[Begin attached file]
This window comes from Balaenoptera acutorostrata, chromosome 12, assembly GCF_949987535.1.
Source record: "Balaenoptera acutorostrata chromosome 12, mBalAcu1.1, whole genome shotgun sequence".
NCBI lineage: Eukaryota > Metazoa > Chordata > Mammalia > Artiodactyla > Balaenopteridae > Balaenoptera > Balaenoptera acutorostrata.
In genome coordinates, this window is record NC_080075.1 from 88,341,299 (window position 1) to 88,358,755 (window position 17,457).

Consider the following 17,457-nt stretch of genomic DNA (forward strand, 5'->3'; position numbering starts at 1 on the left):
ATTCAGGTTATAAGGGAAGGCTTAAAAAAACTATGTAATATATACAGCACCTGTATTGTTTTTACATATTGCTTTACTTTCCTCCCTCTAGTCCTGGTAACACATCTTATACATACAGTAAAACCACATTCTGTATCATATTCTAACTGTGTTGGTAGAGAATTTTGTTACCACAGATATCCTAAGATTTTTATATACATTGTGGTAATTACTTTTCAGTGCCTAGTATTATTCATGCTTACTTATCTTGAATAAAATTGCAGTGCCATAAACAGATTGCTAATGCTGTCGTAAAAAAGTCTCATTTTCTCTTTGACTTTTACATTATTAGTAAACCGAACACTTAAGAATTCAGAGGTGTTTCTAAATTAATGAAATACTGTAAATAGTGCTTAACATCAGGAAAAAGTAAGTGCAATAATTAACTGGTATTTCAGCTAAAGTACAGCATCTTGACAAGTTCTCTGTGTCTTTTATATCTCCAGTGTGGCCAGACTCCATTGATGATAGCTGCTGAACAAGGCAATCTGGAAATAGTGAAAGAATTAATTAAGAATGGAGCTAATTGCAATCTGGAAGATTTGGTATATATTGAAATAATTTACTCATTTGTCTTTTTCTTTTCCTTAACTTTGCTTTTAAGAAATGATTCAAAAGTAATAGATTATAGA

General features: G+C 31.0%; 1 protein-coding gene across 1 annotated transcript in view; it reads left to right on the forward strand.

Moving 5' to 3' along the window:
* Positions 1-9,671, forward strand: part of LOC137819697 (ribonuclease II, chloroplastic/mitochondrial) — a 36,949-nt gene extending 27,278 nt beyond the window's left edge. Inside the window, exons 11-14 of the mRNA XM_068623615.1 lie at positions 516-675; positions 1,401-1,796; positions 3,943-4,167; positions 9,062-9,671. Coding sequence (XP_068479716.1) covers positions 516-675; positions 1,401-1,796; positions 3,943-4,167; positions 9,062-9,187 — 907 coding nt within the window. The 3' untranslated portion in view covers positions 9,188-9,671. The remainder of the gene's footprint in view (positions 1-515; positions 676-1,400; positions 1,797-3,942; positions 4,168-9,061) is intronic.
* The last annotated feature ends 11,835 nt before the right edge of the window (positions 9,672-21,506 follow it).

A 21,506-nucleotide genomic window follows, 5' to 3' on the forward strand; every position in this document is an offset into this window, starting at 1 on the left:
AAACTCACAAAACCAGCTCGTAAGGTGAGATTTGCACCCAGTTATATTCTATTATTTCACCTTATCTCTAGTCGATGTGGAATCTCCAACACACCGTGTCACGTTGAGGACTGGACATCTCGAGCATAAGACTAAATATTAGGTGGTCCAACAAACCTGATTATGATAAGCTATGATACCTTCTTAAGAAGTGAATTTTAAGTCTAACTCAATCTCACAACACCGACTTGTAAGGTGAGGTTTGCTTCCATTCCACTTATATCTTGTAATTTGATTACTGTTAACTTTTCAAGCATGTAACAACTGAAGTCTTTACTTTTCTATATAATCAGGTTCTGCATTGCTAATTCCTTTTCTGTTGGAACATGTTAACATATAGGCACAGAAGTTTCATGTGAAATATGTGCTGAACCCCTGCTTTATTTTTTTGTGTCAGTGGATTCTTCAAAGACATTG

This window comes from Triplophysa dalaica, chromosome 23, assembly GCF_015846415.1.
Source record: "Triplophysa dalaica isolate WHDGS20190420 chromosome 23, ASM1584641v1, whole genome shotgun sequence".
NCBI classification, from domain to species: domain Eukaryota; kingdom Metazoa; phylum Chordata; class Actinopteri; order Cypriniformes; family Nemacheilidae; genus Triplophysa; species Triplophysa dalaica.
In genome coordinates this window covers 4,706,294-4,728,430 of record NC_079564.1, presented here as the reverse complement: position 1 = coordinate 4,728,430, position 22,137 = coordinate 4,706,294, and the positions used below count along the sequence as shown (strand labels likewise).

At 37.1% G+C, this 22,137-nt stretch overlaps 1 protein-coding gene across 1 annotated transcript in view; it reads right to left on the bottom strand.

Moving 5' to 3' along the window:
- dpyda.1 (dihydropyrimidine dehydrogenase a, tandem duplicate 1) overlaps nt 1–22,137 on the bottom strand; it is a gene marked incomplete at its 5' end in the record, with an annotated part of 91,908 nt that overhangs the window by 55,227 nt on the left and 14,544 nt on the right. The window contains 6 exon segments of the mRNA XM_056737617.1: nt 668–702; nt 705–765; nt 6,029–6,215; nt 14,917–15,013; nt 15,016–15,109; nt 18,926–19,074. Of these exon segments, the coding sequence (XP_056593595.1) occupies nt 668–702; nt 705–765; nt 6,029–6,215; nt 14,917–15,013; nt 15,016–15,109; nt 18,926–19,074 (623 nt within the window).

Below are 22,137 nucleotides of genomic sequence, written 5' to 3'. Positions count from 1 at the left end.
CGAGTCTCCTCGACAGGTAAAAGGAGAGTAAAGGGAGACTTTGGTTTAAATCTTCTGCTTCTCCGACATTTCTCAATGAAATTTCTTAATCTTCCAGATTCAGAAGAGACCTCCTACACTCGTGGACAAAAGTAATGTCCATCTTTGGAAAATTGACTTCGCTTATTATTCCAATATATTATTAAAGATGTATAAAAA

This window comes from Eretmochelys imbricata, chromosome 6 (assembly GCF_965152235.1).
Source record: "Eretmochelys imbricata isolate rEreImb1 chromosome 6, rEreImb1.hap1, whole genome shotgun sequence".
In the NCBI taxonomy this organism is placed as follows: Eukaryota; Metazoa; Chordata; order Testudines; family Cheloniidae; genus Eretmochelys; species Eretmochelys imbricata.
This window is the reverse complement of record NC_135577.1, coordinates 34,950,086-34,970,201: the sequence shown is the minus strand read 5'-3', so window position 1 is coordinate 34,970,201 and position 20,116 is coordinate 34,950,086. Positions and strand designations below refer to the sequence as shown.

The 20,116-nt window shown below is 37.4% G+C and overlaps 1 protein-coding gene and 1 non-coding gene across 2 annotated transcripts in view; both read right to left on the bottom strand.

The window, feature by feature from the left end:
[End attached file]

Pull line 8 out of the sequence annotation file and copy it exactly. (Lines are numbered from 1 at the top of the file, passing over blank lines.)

Moving 5' to 3' along the window: